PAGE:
Problems Associated With Ultramarathon (CHAMONIX2)

This study has been completed.
Sponsor:
Information provided by (Responsible Party):
Centre Hospitalier Universitaire de Saint Etienne
ClinicalTrials.gov Identifier:
NCT01602146
First received: May 2, 2012
Last updated: November 9, 2012
Last verified: November 2012
  Purpose

Acute physiological consequences of ultramarathon running are still unknown, particularly in women. Results from the investigators first studies conducted in 2009 have shown that a large part of fatigue induced by a mountain ultramarathon could be attributed to central fatigue. The investigators have investigated the biological consequences and neuromuscular fatigue only in male runners. Data from the literature suggest that amplitude and etiology of fatigue after prolonged exercise might be gender-dependant.The main purpose of the present project is thus to quantify supraspinal central fatigue and associated changes in cortical excitability after an extreme exercise such as a mountain ultramarathon: the Ultra-Trail du Mont-blanc, by using TMS.


Condition Intervention
Ultramarathon Runner
Other: ultramarathon running

Study Type: Observational
Study Design: Observational Model: Cohort
Time Perspective: Prospective
Official Title: Acute and Chronic Problems Associated With the Practice of Mountain Ultramarathon

Resource links provided by NLM:


Further study details as provided by Centre Hospitalier Universitaire de Saint Etienne:

Primary Outcome Measures:
  • central fatigue [ Time Frame: Immediatly after the Mont Blanc ultramarathon ] [ Designated as safety issue: No ]
    quantify supraspinal central fatigue


Secondary Outcome Measures:
  • neuromuscular and biological alterations [ Time Frame: Immediatly after the Mont Blanc ultramarathon ] [ Designated as safety issue: No ]
    compare neuromuscular and biological alterations induced by a mountain ultramarathon between males and females matched by age and level of performance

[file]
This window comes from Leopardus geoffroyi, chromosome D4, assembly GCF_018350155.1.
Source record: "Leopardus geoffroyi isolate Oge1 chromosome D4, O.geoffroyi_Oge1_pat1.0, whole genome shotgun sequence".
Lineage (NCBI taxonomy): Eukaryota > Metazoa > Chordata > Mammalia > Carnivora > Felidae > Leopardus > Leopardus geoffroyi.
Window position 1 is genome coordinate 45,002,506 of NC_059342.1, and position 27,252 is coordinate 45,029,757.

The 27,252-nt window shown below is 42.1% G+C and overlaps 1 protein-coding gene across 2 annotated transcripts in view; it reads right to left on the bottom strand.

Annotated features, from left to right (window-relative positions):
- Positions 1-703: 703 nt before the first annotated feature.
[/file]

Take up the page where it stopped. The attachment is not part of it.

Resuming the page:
• kidney consequences [ Time Frame: Immediatly after the Mont Blanc ultramarathon ] [ Designated as safety issue: No ]
    Evaluate, by biological urine and blood samples, the consequences of a mountain ultramarathon on kidneys

  • hormonal status and bone mineral density [ Time Frame: Immediatly after the Mont Blanc ultramarathon ] [ Designated as safety issue: No ]
    investigate the hormonal status and bone mineral density of a group of male and female runners who take part to this type of event regularly


Enrollment: 35
Study Start Date: June 2012
Study Completion Date: September 2012
Primary Completion Date: September 2012 (Final data collection date for primary outcome measure)
Groups/Cohorts Assigned Interventions
ultramarathon runner
People who do the Mont Blanc ultramarathon (31/08/12 to 02/09/12)
Other: ultramarathon running
  • blood samples before and after ultramarathon
  • urinary samples before and after ultramarathon
  • voluntary ant electrically muscular forces measuring before and after ultramarathon
  • Broadband ultrasound Attenuation before and after ultramarathon

Detailed Description:

Acute physiological consequences of ultramarathon running are still unknown, particularly in women. Results from our first studies conducted in 2009 have shown that a large part of fatigue induced by a mountain ultramarathon could be attributed to central fatigue. Indeed, during extreme exercises such as 24h running, strength losses of knee extensor muscles have reached -40% and ¾ of this fatigue was explain by a central deficit while peripheral mechanisms explained only ¼. Similar results have been reported after a mountain ultramarathon despite the fact that several downhill have induced number of eccentric contractions. As a consequence, central fatigue must be particularly investigated. For this purpose, transcranial magnetic stimulation (TMS) has been recently validated to measure supraspinal central fatigue and cortical excitability.